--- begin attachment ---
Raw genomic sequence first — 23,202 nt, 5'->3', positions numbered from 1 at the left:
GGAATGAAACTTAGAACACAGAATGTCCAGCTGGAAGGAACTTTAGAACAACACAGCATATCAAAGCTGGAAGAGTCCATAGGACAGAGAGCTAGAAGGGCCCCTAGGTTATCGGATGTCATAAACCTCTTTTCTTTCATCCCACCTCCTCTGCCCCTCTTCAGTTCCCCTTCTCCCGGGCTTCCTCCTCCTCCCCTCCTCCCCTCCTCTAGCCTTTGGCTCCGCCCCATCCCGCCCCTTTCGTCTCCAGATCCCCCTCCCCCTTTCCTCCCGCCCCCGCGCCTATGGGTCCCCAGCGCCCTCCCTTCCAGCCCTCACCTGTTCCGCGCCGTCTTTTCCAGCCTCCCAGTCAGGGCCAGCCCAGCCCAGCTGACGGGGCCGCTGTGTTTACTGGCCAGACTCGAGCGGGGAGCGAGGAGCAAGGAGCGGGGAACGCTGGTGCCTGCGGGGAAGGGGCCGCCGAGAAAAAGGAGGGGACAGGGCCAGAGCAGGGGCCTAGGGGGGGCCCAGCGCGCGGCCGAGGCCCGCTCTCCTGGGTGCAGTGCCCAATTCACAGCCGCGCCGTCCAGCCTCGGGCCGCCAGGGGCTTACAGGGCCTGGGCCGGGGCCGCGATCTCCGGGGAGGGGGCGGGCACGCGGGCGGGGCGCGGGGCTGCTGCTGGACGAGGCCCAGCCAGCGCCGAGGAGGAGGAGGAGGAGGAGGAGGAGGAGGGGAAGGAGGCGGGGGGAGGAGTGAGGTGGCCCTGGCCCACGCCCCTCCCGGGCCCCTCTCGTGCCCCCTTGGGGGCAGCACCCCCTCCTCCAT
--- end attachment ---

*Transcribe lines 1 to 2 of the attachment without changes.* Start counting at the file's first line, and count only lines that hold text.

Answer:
Raw genomic sequence first — 23,202 nt, 5'->3', positions numbered from 1 at the left:
GGAATGAAACTTAGAACACAGAATGTCCAGCTGGAAGGAACTTTAGAACAACACAGCATATCAAAGCTGGAAGAGTCCATAGGACAGAGAGCTAGAAGGGCCCCTAGGTTATCGGATGTCATAAACCTCTTTTCTTTCATCCCACCTCCTCTGCCCCTCTTCAGTTCCCCTTCTCCCGGGCTTCCTCCTCCTCCCCTCCTCCCCTCCTCTAGCCTTTGGCTCCGCCCCATCCCGCCCCTTTCGTCTCCAGATCCCCCTCCCCCTTTCCTCCCGCCCCCGCGCCTATGGGTCCCCAGCGCCCTCCCTTCCAGCCCTCACCTGTTCCGCGCCGTCTTTTCCAGCCTCCCAGTCAGGGCCAGCCCAGCCCAGCTGACGGGGCCGCTGTGTTTACTGGCCAGACTCGAGCGGGGAGCGAGGAGCAAGGAGCGGGGAACGCTGGTGCCTGCGGGGAAGGGGCCGCCGAGAAAAAGGAGGGGACAGGGCCAGAGCAGGGGCCTAGGGGGGGCCCAGCGCGCGGCCGAGGCCCGCTCTCCTGGGTGCAGTGCCCAATTCACAGCCGCGCCGTCCAGCCTCGGGCCGCCAGGGGCTTACAGGGCCTGGGCCGGGGCCGCGATCTCCGGGGAGGGGGCGGGCACGCGGGCGGGGCGCGGGGCTGCTGCTGGACGAGGCCCAGCCAGCGCCGAGGAGGAGGAGGAGGAGGAGGAGGAGGAGGGGAAGGAGGCGGGGGGAGGAGTGAGGTGGCCCTGGCCCACGCCCCTCCCGGGCCCCTCTCGTGCCCCCTTGGGGGCAGCACCCCCTCCTCCAT